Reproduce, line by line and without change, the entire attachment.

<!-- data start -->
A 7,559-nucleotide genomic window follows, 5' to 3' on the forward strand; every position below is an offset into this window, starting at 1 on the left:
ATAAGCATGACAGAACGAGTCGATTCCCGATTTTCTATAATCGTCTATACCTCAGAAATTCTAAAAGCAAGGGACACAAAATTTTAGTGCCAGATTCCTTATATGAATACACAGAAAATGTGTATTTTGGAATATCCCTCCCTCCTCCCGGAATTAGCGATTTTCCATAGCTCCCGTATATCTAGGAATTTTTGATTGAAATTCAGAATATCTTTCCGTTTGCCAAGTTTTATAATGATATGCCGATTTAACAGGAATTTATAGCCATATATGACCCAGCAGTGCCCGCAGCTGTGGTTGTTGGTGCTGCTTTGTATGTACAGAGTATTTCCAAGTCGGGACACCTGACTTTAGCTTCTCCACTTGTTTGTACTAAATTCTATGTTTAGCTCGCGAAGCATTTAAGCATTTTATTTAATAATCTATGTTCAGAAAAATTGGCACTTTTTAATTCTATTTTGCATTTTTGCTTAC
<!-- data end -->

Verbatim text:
A 7,559-nucleotide genomic window follows, 5' to 3' on the forward strand; every position below is an offset into this window, starting at 1 on the left:
ATAAGCATGACAGAACGAGTCGATTCCCGATTTTCTATAATCGTCTATACCTCAGAAATTCTAAAAGCAAGGGACACAAAATTTTAGTGCCAGATTCCTTATATGAATACACAGAAAATGTGTATTTTGGAATATCCCTCCCTCCTCCCGGAATTAGCGATTTTCCATAGCTCCCGTATATCTAGGAATTTTTGATTGAAATTCAGAATATCTTTCCGTTTGCCAAGTTTTATAATGATATGCCGATTTAACAGGAATTTATAGCCATATATGACCCAGCAGTGCCCGCAGCTGTGGTTGTTGGTGCTGCTTTGTATGTACAGAGTATTTCCAAGTCGGGACACCTGACTTTAGCTTCTCCACTTGTTTGTACTAAATTCTATGTTTAGCTCGCGAAGCATTTAAGCATTTTATTTAATAATCTATGTTCAGAAAAATTGGCACTTTTTAATTCTATTTTGCATTTTTGCTTAC